Submitted to: Food Chemistry
Publication Type: Peer Reviewed Journal
Publication Acceptance Date: 11/10/2010
Publication Date: 11/16/2010
Citation: Zhao, Y., Chen, P., Lin, L., Harnly, J.M. 2011. Identification, quantitation, and comprehensive assessment of green, white, and pu-erh teas using UPLC/UV/MS. Food Chemistry. 126:1269-1277. Interpretive Summary: Tea (Camellia sinensis L.) has been used as an important drink for over 1000 years and frequently serves as a traditional medicine due to potential health benefits. It is one of the most widely consumed beverages in the world, next to water. To assess the qualities of different teas (green pu-erh, green tea, and white tea), a simple, fast, and efficient analytical and detection method was developed. Sixty-eight bioactive compounds were identified in the teas, and 54 could be quantified using the method. Chemical differences between different kinds of teas were noted. This is an example of using chemometric analyses (principal components analysis (PCA) and hierarchical clustering analysis (HCA)) to classify and differentiate the tea samples.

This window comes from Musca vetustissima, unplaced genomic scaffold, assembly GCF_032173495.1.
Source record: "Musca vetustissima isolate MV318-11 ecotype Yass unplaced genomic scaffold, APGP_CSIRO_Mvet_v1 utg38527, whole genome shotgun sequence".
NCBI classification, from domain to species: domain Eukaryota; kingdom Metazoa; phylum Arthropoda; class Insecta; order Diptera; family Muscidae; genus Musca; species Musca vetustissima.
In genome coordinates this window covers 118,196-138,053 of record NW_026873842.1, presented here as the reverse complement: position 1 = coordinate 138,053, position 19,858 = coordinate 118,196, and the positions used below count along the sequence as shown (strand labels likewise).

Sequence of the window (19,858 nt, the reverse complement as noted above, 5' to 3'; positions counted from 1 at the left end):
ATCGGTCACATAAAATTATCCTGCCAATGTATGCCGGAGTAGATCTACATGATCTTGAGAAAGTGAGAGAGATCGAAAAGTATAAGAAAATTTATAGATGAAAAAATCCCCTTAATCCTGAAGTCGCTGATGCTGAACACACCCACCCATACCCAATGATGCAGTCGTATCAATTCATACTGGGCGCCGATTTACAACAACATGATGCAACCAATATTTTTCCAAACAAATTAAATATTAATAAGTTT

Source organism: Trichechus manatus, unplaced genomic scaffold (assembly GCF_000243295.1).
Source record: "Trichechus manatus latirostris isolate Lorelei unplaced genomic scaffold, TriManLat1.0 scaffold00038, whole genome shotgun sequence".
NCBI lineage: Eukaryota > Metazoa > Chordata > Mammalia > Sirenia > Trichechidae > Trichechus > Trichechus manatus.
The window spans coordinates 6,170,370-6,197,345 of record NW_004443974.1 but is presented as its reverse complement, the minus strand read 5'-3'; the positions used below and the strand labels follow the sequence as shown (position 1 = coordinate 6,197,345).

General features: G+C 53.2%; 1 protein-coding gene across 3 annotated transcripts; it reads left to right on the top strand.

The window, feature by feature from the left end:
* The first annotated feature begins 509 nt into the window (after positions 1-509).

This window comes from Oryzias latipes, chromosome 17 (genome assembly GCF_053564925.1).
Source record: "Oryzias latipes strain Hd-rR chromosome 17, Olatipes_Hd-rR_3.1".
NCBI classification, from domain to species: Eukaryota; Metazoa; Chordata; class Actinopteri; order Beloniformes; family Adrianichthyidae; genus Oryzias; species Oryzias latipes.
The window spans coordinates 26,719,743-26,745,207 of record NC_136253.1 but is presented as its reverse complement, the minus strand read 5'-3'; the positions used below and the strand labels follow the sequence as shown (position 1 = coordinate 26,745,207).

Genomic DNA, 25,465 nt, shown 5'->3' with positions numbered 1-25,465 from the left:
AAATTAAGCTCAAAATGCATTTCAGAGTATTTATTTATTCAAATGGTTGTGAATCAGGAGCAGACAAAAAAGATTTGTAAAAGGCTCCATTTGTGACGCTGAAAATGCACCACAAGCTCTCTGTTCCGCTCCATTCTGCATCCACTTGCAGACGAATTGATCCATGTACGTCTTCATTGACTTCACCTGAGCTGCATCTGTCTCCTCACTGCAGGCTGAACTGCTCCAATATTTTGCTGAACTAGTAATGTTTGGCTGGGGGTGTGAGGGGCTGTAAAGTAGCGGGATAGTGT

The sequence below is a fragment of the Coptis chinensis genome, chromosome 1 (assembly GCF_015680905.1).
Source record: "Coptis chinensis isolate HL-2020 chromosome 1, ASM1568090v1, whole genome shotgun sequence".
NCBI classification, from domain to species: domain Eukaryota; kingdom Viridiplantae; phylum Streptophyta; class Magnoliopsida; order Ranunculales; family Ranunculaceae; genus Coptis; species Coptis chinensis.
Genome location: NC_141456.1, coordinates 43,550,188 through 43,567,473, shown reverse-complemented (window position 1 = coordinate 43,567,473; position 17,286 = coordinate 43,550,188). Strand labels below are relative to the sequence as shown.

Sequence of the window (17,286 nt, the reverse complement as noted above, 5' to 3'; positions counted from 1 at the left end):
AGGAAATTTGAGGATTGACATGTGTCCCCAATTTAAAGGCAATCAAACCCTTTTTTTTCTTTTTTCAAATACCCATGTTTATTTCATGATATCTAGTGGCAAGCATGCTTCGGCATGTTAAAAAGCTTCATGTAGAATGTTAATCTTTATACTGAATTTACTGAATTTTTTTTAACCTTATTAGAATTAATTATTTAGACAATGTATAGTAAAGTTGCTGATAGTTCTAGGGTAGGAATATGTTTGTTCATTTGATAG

Technical Abstract: Tea (Camellia sinensis L.), an important drink and a traditional medicine for thousands of years, contains many compounds of potential benefit to health. Growing season, geographic region, and fermentation method create many variations in tea composition, which contributes to the unique characteristics of each tea. In this study, a simple, rapid, and efficient ultra-performance liquid chromatography (UPLC) method combined with diode array detector (DAD), mass spectroscopic (MS) detection, and chemometrics analysis was used to analyze three different types of teas (green pu-erh, green tea, white tea). Using the developed method, 68 compounds were identified and 54 were quantified based on retention times, UV spectra, and MS spectra by referencing to available standards and data in the literature. The results showed the chemical differences between of the tested teas. Principal components analysis (PCA) was applied to classify and distinguish between tea samples.